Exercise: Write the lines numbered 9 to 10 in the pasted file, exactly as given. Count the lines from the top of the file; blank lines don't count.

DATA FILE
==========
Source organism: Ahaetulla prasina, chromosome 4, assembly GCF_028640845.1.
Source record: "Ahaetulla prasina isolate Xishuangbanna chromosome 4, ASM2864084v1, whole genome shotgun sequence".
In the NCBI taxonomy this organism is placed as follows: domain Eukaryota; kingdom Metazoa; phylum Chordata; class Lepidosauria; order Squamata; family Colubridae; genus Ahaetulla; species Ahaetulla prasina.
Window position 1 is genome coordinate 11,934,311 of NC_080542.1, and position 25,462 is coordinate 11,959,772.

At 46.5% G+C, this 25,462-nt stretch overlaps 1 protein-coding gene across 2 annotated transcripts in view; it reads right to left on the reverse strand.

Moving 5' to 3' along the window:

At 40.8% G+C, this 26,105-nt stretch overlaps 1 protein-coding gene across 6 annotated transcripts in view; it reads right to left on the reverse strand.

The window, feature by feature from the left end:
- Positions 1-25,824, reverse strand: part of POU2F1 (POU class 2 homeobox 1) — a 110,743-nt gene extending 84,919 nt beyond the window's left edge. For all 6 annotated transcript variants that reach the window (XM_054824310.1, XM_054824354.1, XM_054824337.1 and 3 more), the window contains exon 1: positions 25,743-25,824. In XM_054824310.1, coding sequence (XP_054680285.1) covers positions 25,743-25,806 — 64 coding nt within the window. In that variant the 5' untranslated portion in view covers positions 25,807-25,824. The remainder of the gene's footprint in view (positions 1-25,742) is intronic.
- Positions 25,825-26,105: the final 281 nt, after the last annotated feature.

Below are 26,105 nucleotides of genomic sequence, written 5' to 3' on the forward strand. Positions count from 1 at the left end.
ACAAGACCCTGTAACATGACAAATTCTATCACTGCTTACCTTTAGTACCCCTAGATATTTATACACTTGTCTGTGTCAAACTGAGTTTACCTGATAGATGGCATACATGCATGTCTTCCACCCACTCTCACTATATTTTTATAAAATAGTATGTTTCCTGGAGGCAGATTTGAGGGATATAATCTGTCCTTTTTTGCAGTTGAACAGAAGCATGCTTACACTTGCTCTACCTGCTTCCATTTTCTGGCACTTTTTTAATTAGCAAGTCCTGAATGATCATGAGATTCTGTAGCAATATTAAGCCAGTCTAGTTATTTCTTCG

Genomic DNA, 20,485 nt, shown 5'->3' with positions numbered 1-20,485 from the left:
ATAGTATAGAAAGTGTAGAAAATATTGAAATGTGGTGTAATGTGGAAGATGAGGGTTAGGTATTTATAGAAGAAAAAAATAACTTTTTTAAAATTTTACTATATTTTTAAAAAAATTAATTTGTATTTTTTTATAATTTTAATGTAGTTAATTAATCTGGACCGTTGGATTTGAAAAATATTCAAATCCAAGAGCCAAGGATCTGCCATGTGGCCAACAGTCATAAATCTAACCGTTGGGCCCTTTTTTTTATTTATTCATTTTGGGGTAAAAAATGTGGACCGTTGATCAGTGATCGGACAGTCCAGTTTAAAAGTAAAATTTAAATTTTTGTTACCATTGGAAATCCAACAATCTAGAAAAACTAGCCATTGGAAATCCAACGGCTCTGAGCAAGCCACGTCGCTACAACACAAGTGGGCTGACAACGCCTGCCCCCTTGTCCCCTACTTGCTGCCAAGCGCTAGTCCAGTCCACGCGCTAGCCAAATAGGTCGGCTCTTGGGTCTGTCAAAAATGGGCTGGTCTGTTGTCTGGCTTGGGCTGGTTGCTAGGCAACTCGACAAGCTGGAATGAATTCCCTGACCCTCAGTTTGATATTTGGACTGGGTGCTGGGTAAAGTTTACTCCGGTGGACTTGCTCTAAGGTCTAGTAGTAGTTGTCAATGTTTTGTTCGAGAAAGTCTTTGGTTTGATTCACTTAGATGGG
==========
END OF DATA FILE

- Positions 1-25,824, reverse strand: part of POU2F1 (POU class 2 homeobox 1) — a 110,743-nt gene extending 84,919 nt beyond the window's left edge. For all 6 annotated transcript variants that reach the window (XM_054824310.1, XM_054824354.1, XM_054824337.1 and 3 more), the window contains exon 1: positions 25,743-25,824. In XM_054824310.1, coding sequence (XP_054680285.1) covers positions 25,743-25,806 — 64 coding nt within the window. In that variant the 5' untranslated portion in view covers positions 25,807-25,824. The remainder of the gene's footprint in view (positions 1-25,742) is intronic.
- Positions 25,825-26,105: the final 281 nt, after the last annotated feature.